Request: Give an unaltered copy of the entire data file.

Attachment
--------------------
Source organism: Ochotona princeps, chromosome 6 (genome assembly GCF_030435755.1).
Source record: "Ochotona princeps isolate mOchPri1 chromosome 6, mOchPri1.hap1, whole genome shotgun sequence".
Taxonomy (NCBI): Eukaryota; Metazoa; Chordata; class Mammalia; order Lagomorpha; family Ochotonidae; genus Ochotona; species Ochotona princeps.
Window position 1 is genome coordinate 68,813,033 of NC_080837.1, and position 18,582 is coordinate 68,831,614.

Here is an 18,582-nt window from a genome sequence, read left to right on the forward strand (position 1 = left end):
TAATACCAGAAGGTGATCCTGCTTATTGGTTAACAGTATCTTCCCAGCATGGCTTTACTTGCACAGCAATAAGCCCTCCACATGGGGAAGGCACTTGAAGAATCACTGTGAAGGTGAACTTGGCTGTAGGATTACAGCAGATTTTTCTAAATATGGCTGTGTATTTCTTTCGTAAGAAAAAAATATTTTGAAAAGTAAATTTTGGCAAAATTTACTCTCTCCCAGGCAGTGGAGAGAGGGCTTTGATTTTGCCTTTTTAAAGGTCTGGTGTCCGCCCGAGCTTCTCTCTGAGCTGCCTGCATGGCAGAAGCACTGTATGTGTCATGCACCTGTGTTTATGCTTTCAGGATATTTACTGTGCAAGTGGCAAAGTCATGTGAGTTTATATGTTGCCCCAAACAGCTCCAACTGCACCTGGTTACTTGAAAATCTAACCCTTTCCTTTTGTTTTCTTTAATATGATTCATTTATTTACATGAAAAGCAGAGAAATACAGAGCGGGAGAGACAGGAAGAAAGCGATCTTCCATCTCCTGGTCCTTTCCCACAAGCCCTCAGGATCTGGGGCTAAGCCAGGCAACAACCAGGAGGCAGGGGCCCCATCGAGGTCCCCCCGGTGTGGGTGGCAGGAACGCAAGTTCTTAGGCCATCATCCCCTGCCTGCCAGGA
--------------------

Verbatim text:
Source organism: Ochotona princeps, chromosome 6 (genome assembly GCF_030435755.1).
Source record: "Ochotona princeps isolate mOchPri1 chromosome 6, mOchPri1.hap1, whole genome shotgun sequence".
Taxonomy (NCBI): Eukaryota; Metazoa; Chordata; class Mammalia; order Lagomorpha; family Ochotonidae; genus Ochotona; species Ochotona princeps.
Window position 1 is genome coordinate 68,813,033 of NC_080837.1, and position 18,582 is coordinate 68,831,614.

Here is an 18,582-nt window from a genome sequence, read left to right on the forward strand (position 1 = left end):
TAATACCAGAAGGTGATCCTGCTTATTGGTTAACAGTATCTTCCCAGCATGGCTTTACTTGCACAGCAATAAGCCCTCCACATGGGGAAGGCACTTGAAGAATCACTGTGAAGGTGAACTTGGCTGTAGGATTACAGCAGATTTTTCTAAATATGGCTGTGTATTTCTTTCGTAAGAAAAAAATATTTTGAAAAGTAAATTTTGGCAAAATTTACTCTCTCCCAGGCAGTGGAGAGAGGGCTTTGATTTTGCCTTTTTAAAGGTCTGGTGTCCGCCCGAGCTTCTCTCTGAGCTGCCTGCATGGCAGAAGCACTGTATGTGTCATGCACCTGTGTTTATGCTTTCAGGATATTTACTGTGCAAGTGGCAAAGTCATGTGAGTTTATATGTTGCCCCAAACAGCTCCAACTGCACCTGGTTACTTGAAAATCTAACCCTTTCCTTTTGTTTTCTTTAATATGATTCATTTATTTACATGAAAAGCAGAGAAATACAGAGCGGGAGAGACAGGAAGAAAGCGATCTTCCATCTCCTGGTCCTTTCCCACAAGCCCTCAGGATCTGGGGCTAAGCCAGGCAACAACCAGGAGGCAGGGGCCCCATCGAGGTCCCCCCGGTGTGGGTGGCAGGAACGCAAGTTCTTAGGCCATCATCCCCTGCCTGCCAGGA